Hello all! I have just returned from a memorable trip to Tanzania. The reason for my long radio silence is that the Internet connection in the country was next to none and when I did get a boost of WiFi, I used it mostly to send quick messages to family and friends in Finland.
The reason for travelling to Tanzania was a study trip with 18 other students from Finland. We spent almost two weeks there.
Travelling to Tanzania from Finland isn’t easy. Our first flight was Helsinki-Stockholm. Some of my fellow students had started travelling hours earlier, as they live further away from the Helsinki region and had to make their way to the Helsinki-Vantaa airport first.
After Stockholm, we had a layover in Addis Ababa where we had hours to kill. Then, it was time for our final flight to Dar es Salaam.
After arriving in Dar, getting our bags and through customs, our group started making our way to Iringa by bus.
As you can see below, the suitcases were stacked in a very interesting way inside the bus. Every time the bus went over a bump, the bags would slide forward. Thankfully none toppled over onto our heads and we survived the trip!
If you are going to get your visa in Tanzania, make sure you have some snacks and drinks with you, as it make take time. Luckily we had applied for student visas in advance, so customs went fairly smoothly. With so many layovers, it’s a good idea to have some extra clothes in your hand baggage, as often bags are left behind and may take days to be found and delivered to you.
The bus trip both ways was quite exhausting as the trip was close to 500 km and you can imagine that the traffic wasn’t always very easy going.
As everyone had already been travelling for almost a day, it had been decided that the first leg of the bus trip would have an overnight stop in Morogoro. We arrived there late and had our dinner, only to wake up again at 3 am to finish the journey to Iringa.
The minute I got in my room, the heavy drapes fell on my lap. I proceeded to put them back as there was no way I would sleep in a room without curtains. But being a short person it was quite a struggle and I ended up falling on the floor and bruised my legs!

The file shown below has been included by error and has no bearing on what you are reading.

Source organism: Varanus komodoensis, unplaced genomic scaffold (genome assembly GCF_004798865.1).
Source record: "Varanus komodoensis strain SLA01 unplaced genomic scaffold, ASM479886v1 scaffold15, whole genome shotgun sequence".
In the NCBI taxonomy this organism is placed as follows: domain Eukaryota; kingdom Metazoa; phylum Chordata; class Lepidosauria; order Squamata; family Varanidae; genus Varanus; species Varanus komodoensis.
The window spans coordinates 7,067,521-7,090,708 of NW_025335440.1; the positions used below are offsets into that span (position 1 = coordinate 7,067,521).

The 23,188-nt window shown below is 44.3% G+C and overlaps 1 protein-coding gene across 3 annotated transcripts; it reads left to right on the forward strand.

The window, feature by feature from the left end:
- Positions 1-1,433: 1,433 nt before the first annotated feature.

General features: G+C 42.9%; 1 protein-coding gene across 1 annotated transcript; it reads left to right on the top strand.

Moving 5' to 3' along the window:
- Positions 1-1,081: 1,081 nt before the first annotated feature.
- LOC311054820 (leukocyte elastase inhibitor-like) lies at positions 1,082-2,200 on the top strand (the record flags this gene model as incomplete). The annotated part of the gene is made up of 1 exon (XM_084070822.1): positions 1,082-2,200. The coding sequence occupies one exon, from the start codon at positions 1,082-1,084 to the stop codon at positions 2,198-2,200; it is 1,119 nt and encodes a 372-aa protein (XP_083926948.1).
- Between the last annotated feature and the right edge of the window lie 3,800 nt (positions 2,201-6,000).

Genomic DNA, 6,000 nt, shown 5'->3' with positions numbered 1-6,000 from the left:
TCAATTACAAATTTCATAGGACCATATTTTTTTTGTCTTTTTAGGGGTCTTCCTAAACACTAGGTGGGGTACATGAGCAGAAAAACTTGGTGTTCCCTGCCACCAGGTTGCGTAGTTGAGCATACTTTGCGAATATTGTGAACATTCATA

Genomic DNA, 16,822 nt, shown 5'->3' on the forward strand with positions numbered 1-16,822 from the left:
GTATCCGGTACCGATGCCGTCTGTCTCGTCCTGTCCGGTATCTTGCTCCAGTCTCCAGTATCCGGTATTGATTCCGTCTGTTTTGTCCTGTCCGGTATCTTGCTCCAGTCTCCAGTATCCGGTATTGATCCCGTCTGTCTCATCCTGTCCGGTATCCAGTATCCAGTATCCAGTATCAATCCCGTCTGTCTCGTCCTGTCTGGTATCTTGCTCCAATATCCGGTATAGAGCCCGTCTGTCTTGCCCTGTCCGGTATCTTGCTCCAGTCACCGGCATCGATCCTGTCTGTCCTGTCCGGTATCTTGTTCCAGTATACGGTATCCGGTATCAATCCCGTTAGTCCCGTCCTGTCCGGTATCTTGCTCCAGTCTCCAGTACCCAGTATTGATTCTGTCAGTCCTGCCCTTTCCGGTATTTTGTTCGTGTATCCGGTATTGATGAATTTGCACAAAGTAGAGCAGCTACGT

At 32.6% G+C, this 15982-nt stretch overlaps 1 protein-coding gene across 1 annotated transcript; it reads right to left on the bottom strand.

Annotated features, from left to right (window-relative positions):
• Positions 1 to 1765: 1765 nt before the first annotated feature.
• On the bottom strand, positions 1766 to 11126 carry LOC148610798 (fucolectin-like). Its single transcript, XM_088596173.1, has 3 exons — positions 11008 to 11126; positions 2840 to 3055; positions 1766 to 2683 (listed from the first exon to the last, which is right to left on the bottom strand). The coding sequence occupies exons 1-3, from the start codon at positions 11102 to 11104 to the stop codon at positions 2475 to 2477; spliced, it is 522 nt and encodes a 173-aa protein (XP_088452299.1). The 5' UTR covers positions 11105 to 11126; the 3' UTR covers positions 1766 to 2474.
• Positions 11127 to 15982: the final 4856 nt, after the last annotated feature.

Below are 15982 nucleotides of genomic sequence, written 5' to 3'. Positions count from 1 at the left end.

Then, I noticed that there was no towel in my room. After almost two days of travel, I was very much in need of a shower. But alas! I was told that the lady who is in charge of towels was out of town!!! I kept going back to ask for the towel and in the end I did get one from a drawer at the reception. It was probably there all the time. Some people had problems with their showers and had to wash their hair under a tap but I guess you make do.
Travelling by bus in Tanzania may not be very comfortable (imagine blaring African music throughout the journey accompanied by colorful music videos) but there sure is a lot to see. On the morning we left Morogoro, it was interesting to realize that people were up and about the minute the sun was up. In Finland the streets are very empty at such hours.
Then, in the evenings as darkness fell, people were back inside and there were no lights to be seen. In fact, I read that under 20% of Tanzanians have electricity.
There were many stops on the way, as the police had check-points now and then. As you can imagine, the police often found some “fault” in our bus and fines were issued.
On both ways, we passed through the Udzungwa Mountains National Park.
Even though we did not get the whole National Park experience, we spotted antelopes, giraffes, zebras, monkeys and wild boar. Quite good for just a measly drive in the region but of course photos were difficult to get, as the bus did not stop for our sightings.
Do you know what the colorful cars below are called? You may know them as tuk-tuks but in Tanzania it’s called a bajaji.
People seemed to spend a lot of time outdoors rather than in.
Life in general seemed less hectic than it is for us in Nordics.
Roadside stalls were everywhere.
May I entice you with some onions perhaps?
Or are you in need of a bed?
People are very hardworking – we saw adults and children alike carrying wood and water.
I love how the ladies tie their babies to their backs.
We saw a lot of cattle, and Masai herding it.
Pepsi has made it’s way everywhere.
When coming back, we had to take a detour as a bridge had collapsed after heavy rainfall. The detour was difficult too as the road was so muddy that a truck had got stuck and had fallen over on the road. Traffic was at a standstill for hours. I was afraid our bus would get stuck in the mud too, as our luggage was so heavy but the bus driver knew what he was doing.
Asante sana (thank you in Swahili) for reading through this photobomb of a post! Have you been to Tanzania? Do share your experiences in the comments below, I’d love to hear them.